Landcorp’s submissions appear to have been based largely on Landcorp’s “significant experience”. The OIO’s view was that it would be costly, time consuming and unhelpful to have the “average farmer spend” figures reviewed by an independent consultant. The OIO was comfortable with how those figures were calculated.  

In reaching this conclusion, the OIO was probably conscious of Miller J’s statement in the High Court review of the first decision that: “the Act does not require that benefits be quantified, however, only that the Ministers be satisfied, for farm land, that substantial and identifiable benefits are likely to flow from the overseas investment”.  

Many overseas investors will not have an experienced business partner like Landcorp to rely on and so may find it difficult to provide convincing counterfactual information without spending time and money on a consultant.  


The OIO’s report demonstrates that different counterfactuals may be used for assessing different factors relevant to consent. The “with and without” counterfactual may be less relevant for certain factors.

  • Economic Factors: The Court held that the proper counterfactual for economic factors (such as new jobs and increased exports) would be a “with and without” test. Economic factors only make up six of the total 21 factors under the Act.
  • Non-Economic Factors: For non-economic factors (such as protection of flora, offering of walking access), the Court considered that the “before and after” test (ie what will happen if the status quo continues) could still be appropriate. In this case, however, the OIO decided to use the “with and without” test, as the counterfactual for both economic factors and non-economic factors. The OIO considered that using the status quo as the counterfactual may have overstated the non-economic benefits of the investment.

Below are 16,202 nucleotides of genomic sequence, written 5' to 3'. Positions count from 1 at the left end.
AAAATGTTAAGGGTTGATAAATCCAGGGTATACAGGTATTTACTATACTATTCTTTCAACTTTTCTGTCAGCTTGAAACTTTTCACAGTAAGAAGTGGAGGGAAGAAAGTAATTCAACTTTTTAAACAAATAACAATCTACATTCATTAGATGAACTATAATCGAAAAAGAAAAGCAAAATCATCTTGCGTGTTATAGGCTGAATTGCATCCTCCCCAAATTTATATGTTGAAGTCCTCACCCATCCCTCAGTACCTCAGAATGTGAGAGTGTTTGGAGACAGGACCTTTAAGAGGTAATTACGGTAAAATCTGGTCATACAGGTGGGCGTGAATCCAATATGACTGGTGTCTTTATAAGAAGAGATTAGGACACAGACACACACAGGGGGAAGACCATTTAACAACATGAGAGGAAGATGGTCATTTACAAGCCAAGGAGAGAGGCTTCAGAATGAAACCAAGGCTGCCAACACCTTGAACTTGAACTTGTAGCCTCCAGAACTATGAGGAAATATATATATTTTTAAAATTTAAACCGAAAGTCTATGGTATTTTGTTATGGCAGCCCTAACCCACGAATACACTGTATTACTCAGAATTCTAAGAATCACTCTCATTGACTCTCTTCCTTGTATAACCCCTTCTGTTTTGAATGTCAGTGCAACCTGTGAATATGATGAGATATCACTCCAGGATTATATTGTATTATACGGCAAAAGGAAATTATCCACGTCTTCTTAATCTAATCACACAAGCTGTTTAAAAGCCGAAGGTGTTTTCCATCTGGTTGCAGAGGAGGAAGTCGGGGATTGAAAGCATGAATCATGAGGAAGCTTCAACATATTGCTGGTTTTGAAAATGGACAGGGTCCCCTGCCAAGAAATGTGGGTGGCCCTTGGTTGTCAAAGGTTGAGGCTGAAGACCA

• Regulation Factors: The OIO adopted the Court’s view that the strategic factors listed in the Overseas Investment Regulations (such as consequential benefits and advancing government policy) do not require a counterfactual analysis.  


Another useful lesson to emerge from this decision is that OIO consent is not just about economic factors – non-economic factors are very important too. The table below summarises how the OIO assessed Shanghai Pengxin’s application against the various statutory factors.

Click here to view table.

The Ministers must consider all of the factors listed under the Act and determine which of the factors are relevant for the investment. The Ministers in carrying out their overall evaluation will decide what weight to give to each factor. The Act does not require economic factors to be given more weight than non-economic factors, and vice versa.  


Overseas investors should note the highly conditional nature of the consent granted to Shanghai Pengxin and take this as a sign of things to come. Consent was granted subject to 27 conditions, more than 20 of which were special conditions, including conditions to invest $16 million for development purposes and to give scholarships to farming students.  

These conditions have been imposed to ensure that the investment delivers the substantial and identifiable benefits to New Zealand that Shanghai Pengxin promised it would. Given recent criticism in the media of the OIO’s approach to post-consent monitoring of investors, we expect this approach of requiring more specific conditions will become the norm.


Future applicants for OIO consent for sensitive land now have some guidance on how to determine an appropriate counterfactual and how to demonstrate that the benefits from their investment will exceed the benefits from a counterfactual. It is to be hoped that the further litigation of this case will not remove the level of clarity which has now been achieved.